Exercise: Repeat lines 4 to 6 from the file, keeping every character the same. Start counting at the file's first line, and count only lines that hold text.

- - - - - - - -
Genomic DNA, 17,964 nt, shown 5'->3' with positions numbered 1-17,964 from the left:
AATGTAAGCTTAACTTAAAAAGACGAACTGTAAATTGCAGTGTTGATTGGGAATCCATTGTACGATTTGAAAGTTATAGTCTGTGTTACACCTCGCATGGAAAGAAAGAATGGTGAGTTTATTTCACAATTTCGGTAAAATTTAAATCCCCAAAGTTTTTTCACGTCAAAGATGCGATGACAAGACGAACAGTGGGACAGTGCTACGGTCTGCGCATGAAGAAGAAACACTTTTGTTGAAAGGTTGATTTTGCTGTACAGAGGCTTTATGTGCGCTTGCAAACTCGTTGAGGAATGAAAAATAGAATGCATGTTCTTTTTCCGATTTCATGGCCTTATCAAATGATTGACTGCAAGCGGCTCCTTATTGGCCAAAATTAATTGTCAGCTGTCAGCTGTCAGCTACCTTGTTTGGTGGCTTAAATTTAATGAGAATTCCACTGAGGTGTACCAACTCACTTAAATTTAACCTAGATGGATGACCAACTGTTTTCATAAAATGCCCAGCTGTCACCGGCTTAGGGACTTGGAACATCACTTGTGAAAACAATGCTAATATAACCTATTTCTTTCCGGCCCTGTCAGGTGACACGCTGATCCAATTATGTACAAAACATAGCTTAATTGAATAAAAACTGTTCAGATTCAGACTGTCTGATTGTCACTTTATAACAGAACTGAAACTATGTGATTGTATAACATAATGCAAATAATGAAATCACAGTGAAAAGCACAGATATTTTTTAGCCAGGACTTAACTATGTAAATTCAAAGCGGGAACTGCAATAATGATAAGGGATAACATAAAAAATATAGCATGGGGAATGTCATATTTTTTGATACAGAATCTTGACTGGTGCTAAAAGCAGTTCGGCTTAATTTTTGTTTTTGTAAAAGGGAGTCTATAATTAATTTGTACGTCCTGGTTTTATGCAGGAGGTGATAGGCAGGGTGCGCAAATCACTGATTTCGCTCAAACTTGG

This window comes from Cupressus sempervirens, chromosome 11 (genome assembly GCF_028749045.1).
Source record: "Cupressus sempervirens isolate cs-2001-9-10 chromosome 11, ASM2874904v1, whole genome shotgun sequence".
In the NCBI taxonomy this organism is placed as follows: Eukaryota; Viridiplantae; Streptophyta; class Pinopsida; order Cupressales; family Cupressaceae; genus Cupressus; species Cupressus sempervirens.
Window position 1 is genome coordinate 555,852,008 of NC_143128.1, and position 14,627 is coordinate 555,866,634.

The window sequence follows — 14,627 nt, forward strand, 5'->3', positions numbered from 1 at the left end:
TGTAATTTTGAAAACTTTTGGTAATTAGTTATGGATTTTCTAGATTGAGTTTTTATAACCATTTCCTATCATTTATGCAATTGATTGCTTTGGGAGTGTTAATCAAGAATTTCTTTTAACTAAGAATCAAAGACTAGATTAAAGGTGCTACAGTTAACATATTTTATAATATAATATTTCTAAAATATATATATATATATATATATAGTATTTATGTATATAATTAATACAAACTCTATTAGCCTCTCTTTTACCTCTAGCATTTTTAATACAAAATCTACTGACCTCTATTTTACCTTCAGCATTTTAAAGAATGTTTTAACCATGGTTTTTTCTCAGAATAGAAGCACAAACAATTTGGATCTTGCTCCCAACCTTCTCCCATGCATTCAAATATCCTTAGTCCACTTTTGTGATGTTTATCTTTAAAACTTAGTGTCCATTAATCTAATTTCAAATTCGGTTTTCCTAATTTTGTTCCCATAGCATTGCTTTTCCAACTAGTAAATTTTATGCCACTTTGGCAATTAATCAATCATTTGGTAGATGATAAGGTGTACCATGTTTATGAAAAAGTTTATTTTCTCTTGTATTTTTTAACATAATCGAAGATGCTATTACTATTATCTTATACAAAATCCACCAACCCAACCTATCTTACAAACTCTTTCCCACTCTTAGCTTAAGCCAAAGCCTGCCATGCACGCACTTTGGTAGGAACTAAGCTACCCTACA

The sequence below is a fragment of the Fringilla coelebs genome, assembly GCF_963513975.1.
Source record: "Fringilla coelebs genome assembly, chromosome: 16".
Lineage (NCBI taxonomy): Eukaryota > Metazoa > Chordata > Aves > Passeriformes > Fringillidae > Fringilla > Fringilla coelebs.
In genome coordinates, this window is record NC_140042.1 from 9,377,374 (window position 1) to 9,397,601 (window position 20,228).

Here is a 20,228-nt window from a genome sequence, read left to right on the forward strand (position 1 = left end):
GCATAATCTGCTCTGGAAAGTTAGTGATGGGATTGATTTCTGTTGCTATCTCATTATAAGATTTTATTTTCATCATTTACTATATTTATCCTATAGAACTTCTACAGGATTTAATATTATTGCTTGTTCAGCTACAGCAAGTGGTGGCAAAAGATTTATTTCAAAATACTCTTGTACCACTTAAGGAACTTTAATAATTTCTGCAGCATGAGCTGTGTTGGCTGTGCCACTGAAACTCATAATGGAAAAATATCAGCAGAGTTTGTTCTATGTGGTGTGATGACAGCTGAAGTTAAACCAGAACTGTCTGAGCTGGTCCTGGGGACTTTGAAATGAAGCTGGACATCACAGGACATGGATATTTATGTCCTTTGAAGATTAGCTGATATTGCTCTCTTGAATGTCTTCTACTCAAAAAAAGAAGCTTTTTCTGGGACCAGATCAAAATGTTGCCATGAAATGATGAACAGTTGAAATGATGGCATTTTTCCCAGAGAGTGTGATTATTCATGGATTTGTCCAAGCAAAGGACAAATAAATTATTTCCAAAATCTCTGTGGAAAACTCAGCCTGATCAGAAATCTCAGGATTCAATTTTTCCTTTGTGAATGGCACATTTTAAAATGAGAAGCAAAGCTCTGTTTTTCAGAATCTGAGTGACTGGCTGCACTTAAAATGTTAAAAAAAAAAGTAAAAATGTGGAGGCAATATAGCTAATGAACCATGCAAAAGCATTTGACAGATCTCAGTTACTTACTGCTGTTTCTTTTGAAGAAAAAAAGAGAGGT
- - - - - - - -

Source record: "Cupressus sempervirens isolate cs-2001-9-10 chromosome 11, ASM2874904v1, whole genome shotgun sequence".
In the NCBI taxonomy this organism is placed as follows: Eukaryota; Viridiplantae; Streptophyta; class Pinopsida; order Cupressales; family Cupressaceae; genus Cupressus; species Cupressus sempervirens.
Window position 1 is genome coordinate 555,852,008 of NC_143128.1, and position 14,627 is coordinate 555,866,634.